In The Frame

Return of the retweet


retweet

The Art Newspaper returns to sun-drenched Miami this week (we know, it’s such a hard life) to publish its daily editions at Art Basel Miami Beach. And since our earlier live-tweeting experiments turned out to be such a success, we'll be once again sending out behind-the-scenes updates from the fair and this week’s plethora of parties, starting Tuesday. You can follow the breaking news and gossip on our twitter feed, as well as on our website. We'll also be sharing some of your tweets during the day, so if you see anything interesting let us know on twitter or tag your post with "#abmb". Surf’s up!

From In The Frame
Published online: 29 November 2010

This month:

 

Eyes in the back of his head


Wafaa Bilal will have a camera implanted into the back of his skull

A New York professor plans to implant a camera in the back of his head so that he can take pictures at one-minute intervals which will be streamed to the Mathaf: Arab Museum of Modern Art in Qatar (opening next month), reports the Wall Street Journal. Wafaa Bilal, an Iraqi assistant professor in the photography and imaging department of NYU's Tisch School of the Arts, will undertake the project for a year (though there are apparently student privacy issues on the NY campus). The work, entitled The 3rd I, is intended as "a comment on the inaccessibility of time, and the inability to capture memory and experience", according to a museum press blurb.

From In The Frame
Published online: 24 November 2010

The Simon Cowell of stuffed animals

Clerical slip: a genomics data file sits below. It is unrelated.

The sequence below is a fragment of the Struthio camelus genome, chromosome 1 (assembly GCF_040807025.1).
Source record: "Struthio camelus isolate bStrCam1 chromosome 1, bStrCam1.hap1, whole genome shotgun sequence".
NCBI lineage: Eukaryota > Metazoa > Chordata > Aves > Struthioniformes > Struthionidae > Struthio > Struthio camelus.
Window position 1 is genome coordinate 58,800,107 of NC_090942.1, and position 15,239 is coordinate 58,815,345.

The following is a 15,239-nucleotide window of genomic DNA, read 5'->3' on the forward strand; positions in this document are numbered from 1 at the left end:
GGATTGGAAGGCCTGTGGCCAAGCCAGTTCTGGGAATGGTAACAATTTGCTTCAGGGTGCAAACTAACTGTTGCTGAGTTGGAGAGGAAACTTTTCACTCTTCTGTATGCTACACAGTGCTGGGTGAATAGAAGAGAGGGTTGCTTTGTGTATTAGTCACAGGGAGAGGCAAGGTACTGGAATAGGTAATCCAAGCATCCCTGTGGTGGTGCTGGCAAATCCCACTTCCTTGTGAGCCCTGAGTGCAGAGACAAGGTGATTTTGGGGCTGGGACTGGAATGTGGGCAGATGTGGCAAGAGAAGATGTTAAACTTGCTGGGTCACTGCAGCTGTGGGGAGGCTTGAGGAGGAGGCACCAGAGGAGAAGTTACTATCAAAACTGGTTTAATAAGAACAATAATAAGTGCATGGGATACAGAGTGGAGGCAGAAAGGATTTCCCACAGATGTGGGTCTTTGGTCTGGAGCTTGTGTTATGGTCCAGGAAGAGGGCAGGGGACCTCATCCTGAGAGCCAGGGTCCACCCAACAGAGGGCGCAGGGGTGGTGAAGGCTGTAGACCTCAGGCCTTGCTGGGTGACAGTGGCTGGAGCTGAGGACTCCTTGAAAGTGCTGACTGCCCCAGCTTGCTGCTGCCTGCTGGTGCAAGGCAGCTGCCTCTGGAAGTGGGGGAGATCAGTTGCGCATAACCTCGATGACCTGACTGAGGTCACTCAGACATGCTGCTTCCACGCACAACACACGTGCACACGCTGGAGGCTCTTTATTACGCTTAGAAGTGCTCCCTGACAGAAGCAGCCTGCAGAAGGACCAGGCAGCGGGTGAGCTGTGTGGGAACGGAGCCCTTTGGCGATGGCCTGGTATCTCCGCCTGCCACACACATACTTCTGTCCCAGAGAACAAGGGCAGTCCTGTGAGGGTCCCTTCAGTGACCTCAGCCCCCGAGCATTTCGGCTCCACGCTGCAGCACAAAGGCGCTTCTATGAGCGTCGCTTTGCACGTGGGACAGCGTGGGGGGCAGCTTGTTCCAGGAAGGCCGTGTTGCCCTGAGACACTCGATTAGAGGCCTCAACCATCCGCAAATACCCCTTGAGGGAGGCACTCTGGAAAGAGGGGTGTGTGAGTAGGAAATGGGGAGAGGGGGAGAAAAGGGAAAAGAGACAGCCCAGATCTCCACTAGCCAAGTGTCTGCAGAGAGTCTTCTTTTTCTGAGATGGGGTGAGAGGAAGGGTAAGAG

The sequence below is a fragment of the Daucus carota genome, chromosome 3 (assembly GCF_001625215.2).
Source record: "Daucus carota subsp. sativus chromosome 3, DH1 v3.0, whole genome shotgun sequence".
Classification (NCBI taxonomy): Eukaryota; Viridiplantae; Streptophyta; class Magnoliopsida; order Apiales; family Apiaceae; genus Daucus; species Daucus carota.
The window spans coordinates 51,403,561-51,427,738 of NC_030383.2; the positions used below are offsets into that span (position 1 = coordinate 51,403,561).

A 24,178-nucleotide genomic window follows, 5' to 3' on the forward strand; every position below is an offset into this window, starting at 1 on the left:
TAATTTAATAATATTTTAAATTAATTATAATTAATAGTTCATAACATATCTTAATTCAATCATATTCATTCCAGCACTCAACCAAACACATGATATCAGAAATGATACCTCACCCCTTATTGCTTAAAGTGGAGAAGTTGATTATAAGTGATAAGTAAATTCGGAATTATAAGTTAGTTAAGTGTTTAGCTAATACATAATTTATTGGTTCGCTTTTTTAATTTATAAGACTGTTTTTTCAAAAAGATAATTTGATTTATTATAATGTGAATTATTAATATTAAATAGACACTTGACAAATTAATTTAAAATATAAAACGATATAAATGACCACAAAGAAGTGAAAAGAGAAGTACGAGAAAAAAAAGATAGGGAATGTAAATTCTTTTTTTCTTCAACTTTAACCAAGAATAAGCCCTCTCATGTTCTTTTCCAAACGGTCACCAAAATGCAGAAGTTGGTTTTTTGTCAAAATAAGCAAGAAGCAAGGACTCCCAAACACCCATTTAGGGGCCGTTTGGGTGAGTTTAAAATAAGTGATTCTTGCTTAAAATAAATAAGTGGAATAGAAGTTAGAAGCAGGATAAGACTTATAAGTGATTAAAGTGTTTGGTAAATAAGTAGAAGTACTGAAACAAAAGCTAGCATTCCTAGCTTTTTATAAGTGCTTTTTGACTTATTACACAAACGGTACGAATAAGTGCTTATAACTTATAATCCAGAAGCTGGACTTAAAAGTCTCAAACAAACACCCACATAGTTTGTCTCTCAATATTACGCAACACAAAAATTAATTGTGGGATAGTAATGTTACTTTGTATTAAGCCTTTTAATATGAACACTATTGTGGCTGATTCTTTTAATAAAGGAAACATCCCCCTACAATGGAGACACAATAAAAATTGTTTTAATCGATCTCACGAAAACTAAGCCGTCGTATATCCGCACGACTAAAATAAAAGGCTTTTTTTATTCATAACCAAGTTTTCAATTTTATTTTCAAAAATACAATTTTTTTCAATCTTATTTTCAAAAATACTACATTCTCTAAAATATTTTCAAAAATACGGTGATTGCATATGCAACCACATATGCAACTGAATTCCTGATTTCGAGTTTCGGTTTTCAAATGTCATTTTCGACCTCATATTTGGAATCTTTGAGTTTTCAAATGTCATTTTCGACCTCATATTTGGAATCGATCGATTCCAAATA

Walter Potter and the Stuffed Fox

The prize for the most original press release (of the day) goes to the Museum of Everything in north London which states that: "In just over a week [28 November], the Simon Cowell of taxidermy—Pat Morris—will alight at The Museum of Everything with stories aplenty about the man whose tableaux of squirrels and rats adorn our upper floors—none other than Walter Potter...Not to be missed, unless of course, you hate the very idea of stuffed animals, in which case it's not for you." The largest work of art ever created by Brit pop artist Sir Peter Blake is also on show at the museum.

From In The Frame
Published online: 22 November 2010

Jay-Z: "It's all about art"


Charlie Rose and Jay-Z in Assyrian Relief Galleries at Brooklyn Museum

Rapper Jay-Z's love of contemporary and modern art is no secret but which artists is the hip hop king keen on? A report on allhiphop.com reveals all. "I got into art about 5 years ago or so. I got a couple [of Warhols]. I have one of the Rorschach [a 1984 Warhol image] over my fireplace in my living room," notes the musician. "It's all about art. I try to buy things that resonate with me. I have everything from Andy Warhol to Tim Noble to Sue Simmons, who are new. I have an Ed Ruscha, David Hammons, whether it makes a ton of money for me or not." Warhol's Rorschach even graces the cover of his new book Decoded. "We called the Andy Warhol estate, they cleared it one day which was amazing," observes a grateful Jay-Z. The rapper discussed his new publication and art tastes in an interview with broadcaster Charlie Rose held at the Brooklyn Museum Thursday night.

From In The Frame
Published online: 19 November 2010